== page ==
The time limit (–time-limit) is the maximum number of seconds a task may run before the process executing it is terminated and replaced by a new process. You can also enable a soft time limit (–soft-time-limit), this raises an exception the task can catch to clean up before the hard time limit kills it:

from myapp import app
from celery.exceptions import SoftTimeLimitExceeded

@app.task
def mytask():
    try:
        do_work()
    except SoftTimeLimitExceeded:
        clean_up_in_a_hurry()

Time limits can also be set using the CELERYD_TASK_TIME_LIMIT / CELERYD_TASK_SOFT_TIME_LIMIT settings.

Note

Time limits do not currently work on Windows and other platforms that do not support the SIGUSR1 signal.

Changing time limits at runtime

New in version 2.3.

broker support: amqp, redis

There is a remote control command that enables you to change both soft and hard time limits for a task — named time_limit.

Example changing the time limit for the tasks.crawl_the_web task to have a soft time limit of one minute, and a hard time limit of two minutes:

>>> app.control.time_limit('tasks.crawl_the_web',
                           soft=60, hard=120, reply=True)
[{'worker1.example.com': {'ok': 'time limits set successfully'}}]

Only tasks that starts executing after the time limit change will be affected.

Rate Limits

Changing rate-limits at runtime

Example changing the rate limit for the myapp.mytask task to execute at most 200 tasks of that type every minute:

>>> app.control.rate_limit('myapp.mytask', '200/m')

The above does not specify a destination, so the change request will affect all worker instances in the cluster. If you only want to affect a specific list of workers you can include the destination argument:

>>> app.control.rate_limit('myapp.mytask', '200/m',
...            destination=['celery@worker1.example.com'])

Warning

This won’t affect workers with the CELERY_DISABLE_RATE_LIMITS setting enabled.

Max tasks per child setting

New in version 2.0.

pool support: prefork

With this option you can configure the maximum number of tasks a worker can execute before it’s replaced by a new process.

This is useful if you have memory leaks you have no control over for example from closed source C extensions.

The option can be set using the workers –maxtasksperchild argument or using the CELERYD_MAX_TASKS_PER_CHILD setting.

Autoscaling

New in version 2.2.

pool support: prefork, gevent

The autoscaler component is used to dynamically resize the pool based on load:

  • The autoscaler adds more pool processes when there is work to do,
    • and starts removing processes when the workload is low.

It’s enabled by the --autoscale option, which needs two numbers: the maximum and minimum number of pool processes:

--autoscale=AUTOSCALE
     Enable autoscaling by providing
     max_concurrency,min_concurrency.  Example:
       --autoscale=10,3 (always keep 3 processes, but grow to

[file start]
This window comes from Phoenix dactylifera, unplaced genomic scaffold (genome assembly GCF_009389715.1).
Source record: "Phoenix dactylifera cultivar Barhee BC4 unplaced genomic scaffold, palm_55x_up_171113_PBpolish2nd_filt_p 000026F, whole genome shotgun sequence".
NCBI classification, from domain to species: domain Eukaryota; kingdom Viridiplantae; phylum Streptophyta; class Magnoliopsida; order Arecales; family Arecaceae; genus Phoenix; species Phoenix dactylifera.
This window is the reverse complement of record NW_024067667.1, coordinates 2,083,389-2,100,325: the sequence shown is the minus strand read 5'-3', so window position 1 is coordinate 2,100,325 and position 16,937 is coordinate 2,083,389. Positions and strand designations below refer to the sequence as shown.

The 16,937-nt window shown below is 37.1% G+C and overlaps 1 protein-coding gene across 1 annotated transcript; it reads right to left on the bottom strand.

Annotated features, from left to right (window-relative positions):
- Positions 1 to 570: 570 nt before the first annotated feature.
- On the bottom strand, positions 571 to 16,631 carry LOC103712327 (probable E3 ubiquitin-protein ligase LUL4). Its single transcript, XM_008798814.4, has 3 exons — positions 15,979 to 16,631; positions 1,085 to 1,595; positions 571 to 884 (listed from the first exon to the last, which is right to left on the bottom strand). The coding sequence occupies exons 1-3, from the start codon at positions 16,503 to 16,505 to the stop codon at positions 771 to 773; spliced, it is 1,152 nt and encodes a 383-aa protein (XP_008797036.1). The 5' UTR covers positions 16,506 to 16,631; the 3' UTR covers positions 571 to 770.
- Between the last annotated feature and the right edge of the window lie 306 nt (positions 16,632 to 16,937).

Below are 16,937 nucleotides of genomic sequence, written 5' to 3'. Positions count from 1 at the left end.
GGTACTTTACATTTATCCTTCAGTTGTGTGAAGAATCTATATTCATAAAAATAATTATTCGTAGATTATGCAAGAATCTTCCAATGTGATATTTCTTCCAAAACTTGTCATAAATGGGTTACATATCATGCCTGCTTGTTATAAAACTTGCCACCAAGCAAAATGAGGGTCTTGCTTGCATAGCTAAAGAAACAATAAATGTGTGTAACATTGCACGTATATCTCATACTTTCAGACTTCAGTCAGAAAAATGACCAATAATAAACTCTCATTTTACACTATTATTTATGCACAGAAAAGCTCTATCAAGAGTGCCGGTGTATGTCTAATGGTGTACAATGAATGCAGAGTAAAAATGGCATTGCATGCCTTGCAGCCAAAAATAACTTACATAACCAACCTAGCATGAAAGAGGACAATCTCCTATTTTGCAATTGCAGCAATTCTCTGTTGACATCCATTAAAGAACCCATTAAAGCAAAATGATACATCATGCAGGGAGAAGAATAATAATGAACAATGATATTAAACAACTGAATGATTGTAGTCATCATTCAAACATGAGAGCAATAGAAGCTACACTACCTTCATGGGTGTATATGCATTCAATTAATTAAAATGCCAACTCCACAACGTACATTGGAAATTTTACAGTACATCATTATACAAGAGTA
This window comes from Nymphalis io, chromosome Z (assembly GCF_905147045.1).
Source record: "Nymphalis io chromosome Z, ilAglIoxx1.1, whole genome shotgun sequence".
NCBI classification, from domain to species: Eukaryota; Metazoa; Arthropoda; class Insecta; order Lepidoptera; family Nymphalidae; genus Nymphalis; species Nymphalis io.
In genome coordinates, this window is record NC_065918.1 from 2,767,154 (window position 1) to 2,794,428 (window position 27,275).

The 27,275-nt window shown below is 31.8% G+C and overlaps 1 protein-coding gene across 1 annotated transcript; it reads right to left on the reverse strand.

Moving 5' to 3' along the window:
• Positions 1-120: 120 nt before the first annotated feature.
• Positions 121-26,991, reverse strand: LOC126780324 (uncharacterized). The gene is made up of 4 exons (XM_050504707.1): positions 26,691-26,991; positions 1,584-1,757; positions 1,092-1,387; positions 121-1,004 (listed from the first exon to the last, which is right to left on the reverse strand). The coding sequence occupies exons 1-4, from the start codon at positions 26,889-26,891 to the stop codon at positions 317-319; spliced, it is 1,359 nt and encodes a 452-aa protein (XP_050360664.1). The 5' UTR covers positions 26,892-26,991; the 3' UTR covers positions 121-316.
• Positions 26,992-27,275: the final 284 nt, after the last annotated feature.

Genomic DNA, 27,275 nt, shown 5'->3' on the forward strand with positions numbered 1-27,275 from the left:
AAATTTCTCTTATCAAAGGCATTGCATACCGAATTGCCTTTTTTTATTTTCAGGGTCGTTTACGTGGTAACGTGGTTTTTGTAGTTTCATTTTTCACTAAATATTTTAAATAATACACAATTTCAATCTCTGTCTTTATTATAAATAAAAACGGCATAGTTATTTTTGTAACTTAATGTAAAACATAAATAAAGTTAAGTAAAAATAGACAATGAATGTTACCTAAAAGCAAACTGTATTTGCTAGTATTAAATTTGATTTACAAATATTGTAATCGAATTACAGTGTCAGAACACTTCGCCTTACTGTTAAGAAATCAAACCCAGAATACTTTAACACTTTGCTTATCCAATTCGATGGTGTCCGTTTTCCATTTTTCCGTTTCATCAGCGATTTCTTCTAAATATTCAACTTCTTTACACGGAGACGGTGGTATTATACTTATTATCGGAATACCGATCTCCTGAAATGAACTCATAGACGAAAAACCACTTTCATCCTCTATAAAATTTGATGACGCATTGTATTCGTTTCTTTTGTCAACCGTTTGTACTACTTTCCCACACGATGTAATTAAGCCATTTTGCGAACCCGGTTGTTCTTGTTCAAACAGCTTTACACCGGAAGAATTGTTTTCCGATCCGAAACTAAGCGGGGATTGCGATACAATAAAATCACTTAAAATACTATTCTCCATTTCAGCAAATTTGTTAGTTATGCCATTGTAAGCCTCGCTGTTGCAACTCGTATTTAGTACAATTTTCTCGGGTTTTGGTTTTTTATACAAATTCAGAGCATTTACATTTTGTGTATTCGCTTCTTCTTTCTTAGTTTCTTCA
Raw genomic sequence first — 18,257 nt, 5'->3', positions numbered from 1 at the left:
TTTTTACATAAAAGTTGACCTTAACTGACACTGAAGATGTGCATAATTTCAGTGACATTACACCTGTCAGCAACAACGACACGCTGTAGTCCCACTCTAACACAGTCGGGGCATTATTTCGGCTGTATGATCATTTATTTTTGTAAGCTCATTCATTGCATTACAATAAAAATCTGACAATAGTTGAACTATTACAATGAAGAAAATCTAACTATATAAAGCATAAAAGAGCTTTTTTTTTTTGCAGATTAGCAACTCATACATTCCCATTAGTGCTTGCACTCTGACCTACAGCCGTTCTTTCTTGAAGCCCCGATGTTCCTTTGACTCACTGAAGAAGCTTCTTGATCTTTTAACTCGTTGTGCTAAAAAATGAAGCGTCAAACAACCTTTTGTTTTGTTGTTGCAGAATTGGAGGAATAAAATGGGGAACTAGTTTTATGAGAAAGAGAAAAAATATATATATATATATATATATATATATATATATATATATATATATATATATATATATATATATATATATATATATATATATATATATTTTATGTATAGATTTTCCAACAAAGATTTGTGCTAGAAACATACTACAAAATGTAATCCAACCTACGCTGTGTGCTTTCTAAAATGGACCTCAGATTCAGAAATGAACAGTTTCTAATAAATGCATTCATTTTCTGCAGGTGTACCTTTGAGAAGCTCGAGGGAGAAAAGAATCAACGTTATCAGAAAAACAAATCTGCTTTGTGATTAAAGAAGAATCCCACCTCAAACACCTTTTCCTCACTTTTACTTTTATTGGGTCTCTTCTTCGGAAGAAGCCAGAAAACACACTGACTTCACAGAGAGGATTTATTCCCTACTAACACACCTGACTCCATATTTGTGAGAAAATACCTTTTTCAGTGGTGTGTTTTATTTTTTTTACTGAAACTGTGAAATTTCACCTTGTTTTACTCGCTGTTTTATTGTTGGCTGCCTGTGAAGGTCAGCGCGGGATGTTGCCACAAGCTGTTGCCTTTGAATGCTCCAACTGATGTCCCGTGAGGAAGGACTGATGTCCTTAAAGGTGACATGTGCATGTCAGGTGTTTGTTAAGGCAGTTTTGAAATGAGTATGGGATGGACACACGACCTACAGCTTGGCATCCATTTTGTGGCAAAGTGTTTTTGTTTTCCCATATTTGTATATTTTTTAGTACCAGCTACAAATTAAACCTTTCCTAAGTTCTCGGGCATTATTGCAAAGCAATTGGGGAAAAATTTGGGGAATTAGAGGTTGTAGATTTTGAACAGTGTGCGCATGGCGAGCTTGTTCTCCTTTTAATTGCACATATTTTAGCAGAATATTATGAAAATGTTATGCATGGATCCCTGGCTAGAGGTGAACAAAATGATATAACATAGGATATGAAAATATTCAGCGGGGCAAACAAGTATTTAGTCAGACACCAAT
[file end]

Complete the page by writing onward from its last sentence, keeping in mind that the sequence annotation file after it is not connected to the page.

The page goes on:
10 if necessary).

You can also define your own rules for the autoscaler by subclassing Autoscaler. Some ideas for metrics include load average or the amount of memory available. You can specify a custom autoscaler with the CELERYD_AUTOSCALER setting.

Queues

A worker instance can consume from any number of queues. By default it will consume from all queues defined in the CELERY_QUEUES setting (which if not specified defaults to the queue named celery).

You can specify what queues to consume from at startup, by giving a comma separated list of queues to the -Q option:

$ celery -A proj worker -l info -Q foo,bar,baz

If the queue name is defined in CELERY_QUEUES it will use that configuration, but if it’s not defined in the list of queues Celery will automatically generate a new queue for you (depending on the CELERY_CREATE_MISSING_QUEUES option).

You can also tell the worker to start and stop consuming from a queue at runtime using the remote control commands add_consumer and cancel_consumer.

Queues: Adding consumers

The add_consumer control command will tell one or more workers to start consuming from a queue. This operation is idempotent.

To tell all workers in the cluster to start consuming from a queue named “foo” you can use the celery control program:

$ celery -A proj control add_consumer foo
-> worker1.local: OK
    started consuming from u'foo'

If you want to specify a specific worker you can use the --destination` argument:

$ celery -A proj control add_consumer foo -d worker1.local

The same can be accomplished dynamically using the app.control.add_consumer() method:

>>> app.control.add_consumer('foo', reply=True)
[{u'worker1.local': {u'ok': u"already consuming from u'foo'"}}]

>>> app.control.add_consumer('foo', reply=True,
...                          destination=['worker1@example.com'])
[{u'worker1.local': {u'ok': u"already consuming from u'foo'"}}]

By now I have only shown examples using automatic queues, If you need more control you can also specify the exchange, routing_key and even other options:

>>> app.control.add_consumer(
...     queue='baz',
...     exchange='ex',
...     exchange_type='topic',
...     routing_key='media.*',
...     options={
...         'queue_durable': False,
...         'exchange_durable': False,
...     },
...     reply=True,
...     destination=['w1@example.com', 'w2@example.com'])

Queues: Cancelling consumers

You can cancel a consumer by queue name using the cancel_consumer control command.

To force all workers in the cluster to cancel consuming from a queue you can use the celery control program:

$ celery -A proj control cancel_consumer foo